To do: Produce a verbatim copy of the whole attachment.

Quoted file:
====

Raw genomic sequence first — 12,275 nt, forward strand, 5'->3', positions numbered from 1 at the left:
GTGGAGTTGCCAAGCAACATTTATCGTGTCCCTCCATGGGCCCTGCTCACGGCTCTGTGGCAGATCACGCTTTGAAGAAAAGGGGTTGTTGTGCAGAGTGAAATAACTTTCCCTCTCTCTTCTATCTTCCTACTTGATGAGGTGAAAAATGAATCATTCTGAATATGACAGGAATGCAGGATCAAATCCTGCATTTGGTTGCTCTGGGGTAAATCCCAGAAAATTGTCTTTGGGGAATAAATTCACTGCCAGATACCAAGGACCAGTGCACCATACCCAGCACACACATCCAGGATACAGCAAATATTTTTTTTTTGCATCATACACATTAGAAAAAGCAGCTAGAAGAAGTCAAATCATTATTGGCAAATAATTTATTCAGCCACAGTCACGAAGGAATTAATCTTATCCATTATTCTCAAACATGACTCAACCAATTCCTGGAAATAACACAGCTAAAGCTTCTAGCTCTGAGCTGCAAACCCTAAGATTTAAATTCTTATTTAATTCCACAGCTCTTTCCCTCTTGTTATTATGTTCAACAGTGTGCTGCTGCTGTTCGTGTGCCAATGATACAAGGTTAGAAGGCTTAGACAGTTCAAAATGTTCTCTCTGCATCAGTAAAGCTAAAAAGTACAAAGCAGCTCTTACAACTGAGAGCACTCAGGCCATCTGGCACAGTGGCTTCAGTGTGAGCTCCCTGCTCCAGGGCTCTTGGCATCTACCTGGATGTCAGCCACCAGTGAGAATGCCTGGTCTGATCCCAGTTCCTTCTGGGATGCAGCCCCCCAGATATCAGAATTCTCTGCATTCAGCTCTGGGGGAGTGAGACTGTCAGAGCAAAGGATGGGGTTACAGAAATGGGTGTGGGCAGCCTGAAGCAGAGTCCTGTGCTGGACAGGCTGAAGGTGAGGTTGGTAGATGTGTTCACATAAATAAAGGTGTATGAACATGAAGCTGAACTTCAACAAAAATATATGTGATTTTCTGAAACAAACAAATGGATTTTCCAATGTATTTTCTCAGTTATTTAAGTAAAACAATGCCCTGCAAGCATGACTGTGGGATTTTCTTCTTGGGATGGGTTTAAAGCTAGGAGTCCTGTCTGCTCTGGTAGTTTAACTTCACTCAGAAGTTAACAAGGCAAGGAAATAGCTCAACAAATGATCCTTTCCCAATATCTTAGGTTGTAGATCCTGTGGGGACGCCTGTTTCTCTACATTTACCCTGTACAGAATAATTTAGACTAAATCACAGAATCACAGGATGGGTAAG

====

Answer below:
Raw genomic sequence first — 12,275 nt, forward strand, 5'->3', positions numbered from 1 at the left:
GTGGAGTTGCCAAGCAACATTTATCGTGTCCCTCCATGGGCCCTGCTCACGGCTCTGTGGCAGATCACGCTTTGAAGAAAAGGGGTTGTTGTGCAGAGTGAAATAACTTTCCCTCTCTCTTCTATCTTCCTACTTGATGAGGTGAAAAATGAATCATTCTGAATATGACAGGAATGCAGGATCAAATCCTGCATTTGGTTGCTCTGGGGTAAATCCCAGAAAATTGTCTTTGGGGAATAAATTCACTGCCAGATACCAAGGACCAGTGCACCATACCCAGCACACACATCCAGGATACAGCAAATATTTTTTTTTTGCATCATACACATTAGAAAAAGCAGCTAGAAGAAGTCAAATCATTATTGGCAAATAATTTATTCAGCCACAGTCACGAAGGAATTAATCTTATCCATTATTCTCAAACATGACTCAACCAATTCCTGGAAATAACACAGCTAAAGCTTCTAGCTCTGAGCTGCAAACCCTAAGATTTAAATTCTTATTTAATTCCACAGCTCTTTCCCTCTTGTTATTATGTTCAACAGTGTGCTGCTGCTGTTCGTGTGCCAATGATACAAGGTTAGAAGGCTTAGACAGTTCAAAATGTTCTCTCTGCATCAGTAAAGCTAAAAAGTACAAAGCAGCTCTTACAACTGAGAGCACTCAGGCCATCTGGCACAGTGGCTTCAGTGTGAGCTCCCTGCTCCAGGGCTCTTGGCATCTACCTGGATGTCAGCCACCAGTGAGAATGCCTGGTCTGATCCCAGTTCCTTCTGGGATGCAGCCCCCCAGATATCAGAATTCTCTGCATTCAGCTCTGGGGGAGTGAGACTGTCAGAGCAAAGGATGGGGTTACAGAAATGGGTGTGGGCAGCCTGAAGCAGAGTCCTGTGCTGGACAGGCTGAAGGTGAGGTTGGTAGATGTGTTCACATAAATAAAGGTGTATGAACATGAAGCTGAACTTCAACAAAAATATATGTGATTTTCTGAAACAAACAAATGGATTTTCCAATGTATTTTCTCAGTTATTTAAGTAAAACAATGCCCTGCAAGCATGACTGTGGGATTTTCTTCTTGGGATGGGTTTAAAGCTAGGAGTCCTGTCTGCTCTGGTAGTTTAACTTCACTCAGAAGTTAACAAGGCAAGGAAATAGCTCAACAAATGATCCTTTCCCAATATCTTAGGTTGTAGATCCTGTGGGGACGCCTGTTTCTCTACATTTACCCTGTACAGAATAATTTAGACTAAATCACAGAATCACAGGATGGGTAAG